After several books, and documentaries, and even a more lighthearted biopic in the form of the dreadful Ashton Kutcher starring vehicle, everyone has attempted to tell their sides of Jobs’ rise to fame and rocky personal life. In short, it became a perfect fit for The West Wing creator Aaron Sorkin, who already tackled similar territory in David Fincher’s The Social Network, to transcribe his own interpretation of what the tech legend’s personality must have been like. In fact, it may very well be the most definitive representation of the man to date.
Told in a play-like three act structure, the film follows its titular figure (Michael Fassbender) through the lead up to several highly anticipated product launches, including the Macintosh 128k in 1984, the NeXT computer following his ousting from Apple in 1988, and the iMac post-Apple reinstatement in 1998. The behind the scenes drama continually escalates before Jobs takes the stage, with figures that, as he puts it, always seem to hit the bar before a launch to tell him how they really feel. It becomes especially hectic as Jobs continually tries to distance himself from his “alleged” daughter, harbors resentment with Apple’s CEO John Sculley (Jeff Daniels), products not working to his pinpoint specifications, and all the drama surrounding close friends Joanna Hoffman (Kate Winslet) and Apple co-founder Steve Wozniak (Seth Rogen).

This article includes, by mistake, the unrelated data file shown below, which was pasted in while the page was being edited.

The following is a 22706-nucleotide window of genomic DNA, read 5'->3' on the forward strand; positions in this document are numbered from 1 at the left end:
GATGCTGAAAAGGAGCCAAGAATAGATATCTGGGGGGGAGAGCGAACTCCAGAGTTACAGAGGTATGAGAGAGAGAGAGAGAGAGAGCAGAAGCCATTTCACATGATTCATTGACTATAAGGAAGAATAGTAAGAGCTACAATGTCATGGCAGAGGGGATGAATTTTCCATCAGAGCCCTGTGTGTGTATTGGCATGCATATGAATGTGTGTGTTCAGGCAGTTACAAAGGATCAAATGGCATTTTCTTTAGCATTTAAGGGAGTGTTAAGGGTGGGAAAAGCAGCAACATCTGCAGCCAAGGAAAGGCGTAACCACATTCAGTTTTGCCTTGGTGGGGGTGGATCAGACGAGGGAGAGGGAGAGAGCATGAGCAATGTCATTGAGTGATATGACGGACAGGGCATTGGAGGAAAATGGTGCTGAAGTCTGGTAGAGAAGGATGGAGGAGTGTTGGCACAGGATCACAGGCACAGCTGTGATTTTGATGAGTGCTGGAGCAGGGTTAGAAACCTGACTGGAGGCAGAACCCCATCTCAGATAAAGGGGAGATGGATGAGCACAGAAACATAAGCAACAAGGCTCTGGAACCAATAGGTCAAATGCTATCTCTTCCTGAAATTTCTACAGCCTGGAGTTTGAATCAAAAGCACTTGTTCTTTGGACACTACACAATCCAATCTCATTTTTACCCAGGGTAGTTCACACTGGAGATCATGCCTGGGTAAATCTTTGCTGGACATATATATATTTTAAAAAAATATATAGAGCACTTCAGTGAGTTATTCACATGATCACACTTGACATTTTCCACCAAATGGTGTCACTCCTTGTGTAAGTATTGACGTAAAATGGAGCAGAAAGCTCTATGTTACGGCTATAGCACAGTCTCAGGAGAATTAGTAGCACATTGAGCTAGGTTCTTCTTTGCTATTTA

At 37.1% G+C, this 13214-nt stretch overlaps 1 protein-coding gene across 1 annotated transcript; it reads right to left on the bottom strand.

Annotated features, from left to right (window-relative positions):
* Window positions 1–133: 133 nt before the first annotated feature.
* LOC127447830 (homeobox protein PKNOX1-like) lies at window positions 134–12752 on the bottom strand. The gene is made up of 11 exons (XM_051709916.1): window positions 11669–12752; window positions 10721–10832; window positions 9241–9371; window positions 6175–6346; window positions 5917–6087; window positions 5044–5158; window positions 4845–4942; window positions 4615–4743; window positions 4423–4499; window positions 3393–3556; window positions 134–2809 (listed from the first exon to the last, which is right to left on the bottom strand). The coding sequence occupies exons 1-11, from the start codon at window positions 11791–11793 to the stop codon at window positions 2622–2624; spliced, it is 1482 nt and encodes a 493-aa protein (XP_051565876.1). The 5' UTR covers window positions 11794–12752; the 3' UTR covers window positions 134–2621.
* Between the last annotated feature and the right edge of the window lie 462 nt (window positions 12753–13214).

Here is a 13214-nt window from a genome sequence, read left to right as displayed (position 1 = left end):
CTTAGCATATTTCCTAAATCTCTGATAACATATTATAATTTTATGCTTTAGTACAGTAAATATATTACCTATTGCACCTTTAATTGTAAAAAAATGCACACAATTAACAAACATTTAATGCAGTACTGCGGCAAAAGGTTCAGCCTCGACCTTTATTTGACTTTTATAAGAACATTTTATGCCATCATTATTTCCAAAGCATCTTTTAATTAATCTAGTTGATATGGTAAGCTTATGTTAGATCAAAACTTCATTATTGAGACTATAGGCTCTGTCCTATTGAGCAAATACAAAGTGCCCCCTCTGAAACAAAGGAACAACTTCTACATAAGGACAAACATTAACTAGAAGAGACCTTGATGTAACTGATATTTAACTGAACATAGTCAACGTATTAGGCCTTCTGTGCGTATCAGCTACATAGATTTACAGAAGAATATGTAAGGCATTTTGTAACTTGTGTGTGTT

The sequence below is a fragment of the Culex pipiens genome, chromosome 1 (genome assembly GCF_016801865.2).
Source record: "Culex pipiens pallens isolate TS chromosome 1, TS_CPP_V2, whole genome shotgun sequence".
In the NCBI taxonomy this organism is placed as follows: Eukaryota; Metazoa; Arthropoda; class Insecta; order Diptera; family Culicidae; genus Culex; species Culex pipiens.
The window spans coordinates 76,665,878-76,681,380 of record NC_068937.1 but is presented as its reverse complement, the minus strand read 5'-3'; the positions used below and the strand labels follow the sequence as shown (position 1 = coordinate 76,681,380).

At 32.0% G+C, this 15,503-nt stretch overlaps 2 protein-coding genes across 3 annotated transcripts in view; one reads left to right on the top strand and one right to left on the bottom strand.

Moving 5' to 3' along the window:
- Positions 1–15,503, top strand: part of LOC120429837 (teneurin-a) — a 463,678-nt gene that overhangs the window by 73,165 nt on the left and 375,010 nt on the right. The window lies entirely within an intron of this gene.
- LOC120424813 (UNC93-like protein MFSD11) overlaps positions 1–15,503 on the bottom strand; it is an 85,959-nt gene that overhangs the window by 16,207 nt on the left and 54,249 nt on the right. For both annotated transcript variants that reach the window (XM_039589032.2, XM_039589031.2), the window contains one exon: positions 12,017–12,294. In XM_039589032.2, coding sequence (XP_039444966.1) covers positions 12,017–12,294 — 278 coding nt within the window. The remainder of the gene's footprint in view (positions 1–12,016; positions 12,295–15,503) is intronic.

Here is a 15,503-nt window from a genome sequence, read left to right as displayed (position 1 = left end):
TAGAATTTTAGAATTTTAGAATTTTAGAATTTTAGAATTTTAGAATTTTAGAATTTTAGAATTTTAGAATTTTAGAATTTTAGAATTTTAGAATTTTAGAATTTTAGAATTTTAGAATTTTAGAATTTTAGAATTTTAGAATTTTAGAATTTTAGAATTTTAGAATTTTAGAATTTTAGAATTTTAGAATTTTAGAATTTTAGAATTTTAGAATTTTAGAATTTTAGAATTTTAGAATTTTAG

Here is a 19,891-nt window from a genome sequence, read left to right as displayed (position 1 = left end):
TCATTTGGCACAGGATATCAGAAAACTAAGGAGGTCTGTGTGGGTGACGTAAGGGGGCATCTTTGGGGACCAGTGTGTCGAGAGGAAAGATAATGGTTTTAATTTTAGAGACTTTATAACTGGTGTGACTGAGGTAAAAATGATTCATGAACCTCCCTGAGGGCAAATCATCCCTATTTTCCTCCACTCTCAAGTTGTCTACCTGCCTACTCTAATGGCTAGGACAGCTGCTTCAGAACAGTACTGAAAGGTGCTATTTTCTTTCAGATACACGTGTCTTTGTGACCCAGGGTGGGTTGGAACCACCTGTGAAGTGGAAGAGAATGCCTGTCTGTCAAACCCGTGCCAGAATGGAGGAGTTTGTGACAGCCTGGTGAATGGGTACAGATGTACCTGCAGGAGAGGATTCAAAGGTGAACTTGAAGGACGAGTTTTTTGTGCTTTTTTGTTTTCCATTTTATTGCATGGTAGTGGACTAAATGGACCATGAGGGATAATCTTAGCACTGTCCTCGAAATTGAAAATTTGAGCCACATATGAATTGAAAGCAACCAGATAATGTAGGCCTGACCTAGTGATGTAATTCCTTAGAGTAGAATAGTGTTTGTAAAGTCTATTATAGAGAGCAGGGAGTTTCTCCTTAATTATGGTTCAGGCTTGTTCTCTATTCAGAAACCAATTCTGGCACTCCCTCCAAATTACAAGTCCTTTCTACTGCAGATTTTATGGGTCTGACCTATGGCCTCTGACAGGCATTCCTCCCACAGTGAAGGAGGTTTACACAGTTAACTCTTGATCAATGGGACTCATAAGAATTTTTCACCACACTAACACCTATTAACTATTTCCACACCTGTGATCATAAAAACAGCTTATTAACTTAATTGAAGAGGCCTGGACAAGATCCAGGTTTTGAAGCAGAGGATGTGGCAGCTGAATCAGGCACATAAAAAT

Eschewing the more traditional biopic methods of examining a figure’s history from birth to life, and perhaps feeling more experimental than Sorkin’s own rapid-fire The Social Network, much of the screenplay faces a tough struggle of what to explain to the audience in its limited timeframes, and how much can be placed in before suspension of disbelief is stretched thin. Like Jobs himself, the film is incredibly busy and wastes no time, constantly trying to get as much done before being whisked off to the next big chunk of the film, and is as verbose and breakneck fast as we’ve come to expect of Sorkin’s writing style.
In that case, it actually becomes very comparable to last year’s Birdman, as the film (like The Social Network before it) becomes less interested in the big presentation or the product that the individuals unveil, and is more interested in the struggles and drama of the people behind the curtain. At the center of it all is a fascinating portrait of Jobs, played by a career best Michael Fassbender. Often noted that, despite being such a revolutionary figure, Jobs was an incredibly demanding boss, with his employees tasked with cracking near-impossible details at only a moment’s notice.
As a matter of fact, that demanding demeanor becomes a crux for Jobs as years go by, with the lines between the snarky and the acidic becoming more and more blurred. It’s not to say that Jobs is a genuinely vile person, just a passionate man who often tends to express his thoughts in heated, in the moment ways. Despite his overbearing nature, Sorkin does do a superb job at giving humanity to Jobs, namely in the form of the budding relationship with his daughter, and the fragile friendships formed between his many staff.